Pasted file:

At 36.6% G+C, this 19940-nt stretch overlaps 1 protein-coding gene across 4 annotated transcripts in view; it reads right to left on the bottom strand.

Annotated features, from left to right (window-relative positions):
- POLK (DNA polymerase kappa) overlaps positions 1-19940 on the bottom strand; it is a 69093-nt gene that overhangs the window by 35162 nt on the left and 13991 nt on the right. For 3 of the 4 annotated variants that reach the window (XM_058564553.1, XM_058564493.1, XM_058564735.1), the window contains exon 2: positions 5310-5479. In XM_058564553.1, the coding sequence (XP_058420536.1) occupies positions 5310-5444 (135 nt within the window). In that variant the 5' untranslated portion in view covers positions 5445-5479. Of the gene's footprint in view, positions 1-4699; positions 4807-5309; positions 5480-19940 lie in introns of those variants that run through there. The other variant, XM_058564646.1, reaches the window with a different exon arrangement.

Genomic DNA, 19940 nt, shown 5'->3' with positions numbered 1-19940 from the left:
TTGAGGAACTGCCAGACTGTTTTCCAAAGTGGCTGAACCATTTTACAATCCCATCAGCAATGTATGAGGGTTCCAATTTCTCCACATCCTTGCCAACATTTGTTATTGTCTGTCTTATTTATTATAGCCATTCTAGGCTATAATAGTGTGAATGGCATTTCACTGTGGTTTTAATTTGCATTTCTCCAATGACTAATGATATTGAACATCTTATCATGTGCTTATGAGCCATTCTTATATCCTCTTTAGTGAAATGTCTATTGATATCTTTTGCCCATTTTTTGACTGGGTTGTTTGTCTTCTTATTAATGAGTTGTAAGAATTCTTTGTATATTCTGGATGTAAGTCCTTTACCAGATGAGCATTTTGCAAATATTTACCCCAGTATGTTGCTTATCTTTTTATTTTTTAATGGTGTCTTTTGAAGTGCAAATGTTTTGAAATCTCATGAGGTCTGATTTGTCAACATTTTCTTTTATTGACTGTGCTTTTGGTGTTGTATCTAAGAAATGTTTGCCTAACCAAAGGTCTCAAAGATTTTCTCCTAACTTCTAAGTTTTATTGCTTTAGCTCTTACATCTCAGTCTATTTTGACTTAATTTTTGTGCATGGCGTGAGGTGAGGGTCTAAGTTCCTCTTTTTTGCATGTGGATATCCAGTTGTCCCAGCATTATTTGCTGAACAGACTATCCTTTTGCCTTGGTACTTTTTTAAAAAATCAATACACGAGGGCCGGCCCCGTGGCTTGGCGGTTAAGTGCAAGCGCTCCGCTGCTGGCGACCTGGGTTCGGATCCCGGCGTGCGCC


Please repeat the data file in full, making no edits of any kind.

At 36.6% G+C, this 19940-nt stretch overlaps 1 protein-coding gene across 4 annotated transcripts in view; it reads right to left on the bottom strand.

Annotated features, from left to right (window-relative positions):
- POLK (DNA polymerase kappa) overlaps positions 1-19940 on the bottom strand; it is a 69093-nt gene that overhangs the window by 35162 nt on the left and 13991 nt on the right. For 3 of the 4 annotated variants that reach the window (XM_058564553.1, XM_058564493.1, XM_058564735.1), the window contains exon 2: positions 5310-5479. In XM_058564553.1, the coding sequence (XP_058420536.1) occupies positions 5310-5444 (135 nt within the window). In that variant the 5' untranslated portion in view covers positions 5445-5479. Of the gene's footprint in view, positions 1-4699; positions 4807-5309; positions 5480-19940 lie in introns of those variants that run through there. The other variant, XM_058564646.1, reaches the window with a different exon arrangement.

Genomic DNA, 19940 nt, shown 5'->3' with positions numbered 1-19940 from the left:
TTGAGGAACTGCCAGACTGTTTTCCAAAGTGGCTGAACCATTTTACAATCCCATCAGCAATGTATGAGGGTTCCAATTTCTCCACATCCTTGCCAACATTTGTTATTGTCTGTCTTATTTATTATAGCCATTCTAGGCTATAATAGTGTGAATGGCATTTCACTGTGGTTTTAATTTGCATTTCTCCAATGACTAATGATATTGAACATCTTATCATGTGCTTATGAGCCATTCTTATATCCTCTTTAGTGAAATGTCTATTGATATCTTTTGCCCATTTTTTGACTGGGTTGTTTGTCTTCTTATTAATGAGTTGTAAGAATTCTTTGTATATTCTGGATGTAAGTCCTTTACCAGATGAGCATTTTGCAAATATTTACCCCAGTATGTTGCTTATCTTTTTATTTTTTAATGGTGTCTTTTGAAGTGCAAATGTTTTGAAATCTCATGAGGTCTGATTTGTCAACATTTTCTTTTATTGACTGTGCTTTTGGTGTTGTATCTAAGAAATGTTTGCCTAACCAAAGGTCTCAAAGATTTTCTCCTAACTTCTAAGTTTTATTGCTTTAGCTCTTACATCTCAGTCTATTTTGACTTAATTTTTGTGCATGGCGTGAGGTGAGGGTCTAAGTTCCTCTTTTTTGCATGTGGATATCCAGTTGTCCCAGCATTATTTGCTGAACAGACTATCCTTTTGCCTTGGTACTTTTTTAAAAAATCAATACACGAGGGCCGGCCCCGTGGCTTGGCGGTTAAGTGCAAGCGCTCCGCTGCTGGCGACCTGGGTTCGGATCCCGGCGTGCGCC